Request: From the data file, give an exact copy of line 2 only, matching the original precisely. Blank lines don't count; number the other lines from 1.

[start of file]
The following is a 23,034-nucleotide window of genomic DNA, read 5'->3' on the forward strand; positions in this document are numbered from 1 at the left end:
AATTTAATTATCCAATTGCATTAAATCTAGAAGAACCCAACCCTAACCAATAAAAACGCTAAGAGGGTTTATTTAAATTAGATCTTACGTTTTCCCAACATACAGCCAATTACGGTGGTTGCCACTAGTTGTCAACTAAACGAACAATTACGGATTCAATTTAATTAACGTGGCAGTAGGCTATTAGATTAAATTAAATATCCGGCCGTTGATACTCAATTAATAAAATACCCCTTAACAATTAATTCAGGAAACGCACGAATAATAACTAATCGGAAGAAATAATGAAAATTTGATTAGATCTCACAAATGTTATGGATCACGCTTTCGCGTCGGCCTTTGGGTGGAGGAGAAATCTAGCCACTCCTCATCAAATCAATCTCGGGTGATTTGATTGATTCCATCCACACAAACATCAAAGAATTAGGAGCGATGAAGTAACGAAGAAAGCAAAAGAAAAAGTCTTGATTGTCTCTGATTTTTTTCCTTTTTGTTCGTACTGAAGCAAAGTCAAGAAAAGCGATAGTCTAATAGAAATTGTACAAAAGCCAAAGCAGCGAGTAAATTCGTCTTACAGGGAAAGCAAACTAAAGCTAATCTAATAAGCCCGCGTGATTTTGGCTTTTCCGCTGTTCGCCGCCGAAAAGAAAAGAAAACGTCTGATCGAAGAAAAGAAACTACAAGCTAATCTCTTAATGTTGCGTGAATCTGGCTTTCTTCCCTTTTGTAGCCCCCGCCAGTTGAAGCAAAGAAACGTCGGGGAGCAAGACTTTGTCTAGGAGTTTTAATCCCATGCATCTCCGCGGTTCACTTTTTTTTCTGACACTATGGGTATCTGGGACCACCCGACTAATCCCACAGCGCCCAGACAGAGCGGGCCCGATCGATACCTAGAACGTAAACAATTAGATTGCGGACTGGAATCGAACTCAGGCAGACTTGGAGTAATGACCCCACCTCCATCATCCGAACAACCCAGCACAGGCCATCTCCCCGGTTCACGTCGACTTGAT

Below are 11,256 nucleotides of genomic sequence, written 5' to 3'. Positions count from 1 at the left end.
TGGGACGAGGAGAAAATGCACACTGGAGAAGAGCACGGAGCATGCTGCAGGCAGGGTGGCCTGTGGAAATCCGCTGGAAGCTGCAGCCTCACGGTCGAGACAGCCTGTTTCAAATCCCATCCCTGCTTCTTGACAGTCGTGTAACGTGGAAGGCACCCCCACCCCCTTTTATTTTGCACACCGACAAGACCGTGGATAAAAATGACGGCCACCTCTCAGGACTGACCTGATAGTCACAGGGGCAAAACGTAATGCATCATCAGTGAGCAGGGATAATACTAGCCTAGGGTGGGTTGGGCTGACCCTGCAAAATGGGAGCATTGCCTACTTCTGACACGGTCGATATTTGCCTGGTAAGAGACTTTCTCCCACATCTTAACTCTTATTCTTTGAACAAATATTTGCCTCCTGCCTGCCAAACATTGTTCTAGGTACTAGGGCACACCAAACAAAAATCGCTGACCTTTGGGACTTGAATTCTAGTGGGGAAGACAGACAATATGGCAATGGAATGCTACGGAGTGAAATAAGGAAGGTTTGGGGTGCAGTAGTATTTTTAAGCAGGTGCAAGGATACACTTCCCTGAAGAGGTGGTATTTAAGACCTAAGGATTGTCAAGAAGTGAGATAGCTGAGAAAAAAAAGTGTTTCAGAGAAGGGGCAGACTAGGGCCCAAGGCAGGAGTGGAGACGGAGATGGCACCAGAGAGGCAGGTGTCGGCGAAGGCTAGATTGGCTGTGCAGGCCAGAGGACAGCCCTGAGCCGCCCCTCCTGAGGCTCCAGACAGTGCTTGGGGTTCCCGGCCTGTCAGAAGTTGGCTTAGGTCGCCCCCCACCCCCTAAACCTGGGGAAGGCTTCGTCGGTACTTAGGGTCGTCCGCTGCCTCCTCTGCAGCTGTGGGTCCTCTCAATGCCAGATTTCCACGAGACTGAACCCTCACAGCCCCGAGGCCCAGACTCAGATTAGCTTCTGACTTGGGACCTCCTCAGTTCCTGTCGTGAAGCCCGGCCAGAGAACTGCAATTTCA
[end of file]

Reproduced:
AATTTAATTATCCAATTGCATTAAATCTAGAAGAACCCAACCCTAACCAATAAAAACGCTAAGAGGGTTTATTTAAATTAGATCTTACGTTTTCCCAACATACAGCCAATTACGGTGGTTGCCACTAGTTGTCAACTAAACGAACAATTACGGATTCAATTTAATTAACGTGGCAGTAGGCTATTAGATTAAATTAAATATCCGGCCGTTGATACTCAATTAATAAAATACCCCTTAACAATTAATTCAGGAAACGCACGAATAATAACTAATCGGAAGAAATAATGAAAATTTGATTAGATCTCACAAATGTTATGGATCACGCTTTCGCGTCGGCCTTTGGGTGGAGGAGAAATCTAGCCACTCCTCATCAAATCAATCTCGGGTGATTTGATTGATTCCATCCACACAAACATCAAAGAATTAGGAGCGATGAAGTAACGAAGAAAGCAAAAGAAAAAGTCTTGATTGTCTCTGATTTTTTTCCTTTTTGTTCGTACTGAAGCAAAGTCAAGAAAAGCGATAGTCTAATAGAAATTGTACAAAAGCCAAAGCAGCGAGTAAATTCGTCTTACAGGGAAAGCAAACTAAAGCTAATCTAATAAGCCCGCGTGATTTTGGCTTTTCCGCTGTTCGCCGCCGAAAAGAAAAGAAAACGTCTGATCGAAGAAAAGAAACTACAAGCTAATCTCTTAATGTTGCGTGAATCTGGCTTTCTTCCCTTTTGTAGCCCCCGCCAGTTGAAGCAAAGAAACGTCGGGGAGCAAGACTTTGTCTAGGAGTTTTAATCCCATGCATCTCCGCGGTTCACTTTTTTTTCTGACACTATGGGTATCTGGGACCACCCGACTAATCCCACAGCGCCCAGACAGAGCGGGCCCGATCGATACCTAGAACGTAAACAATTAGATTGCGGACTGGAATCGAACTCAGGCAGACTTGGAGTAATGACCCCACCTCCATCATCCGAACAACCCAGCACAGGCCATCTCCCCGGTTCACGTCGACTTGAT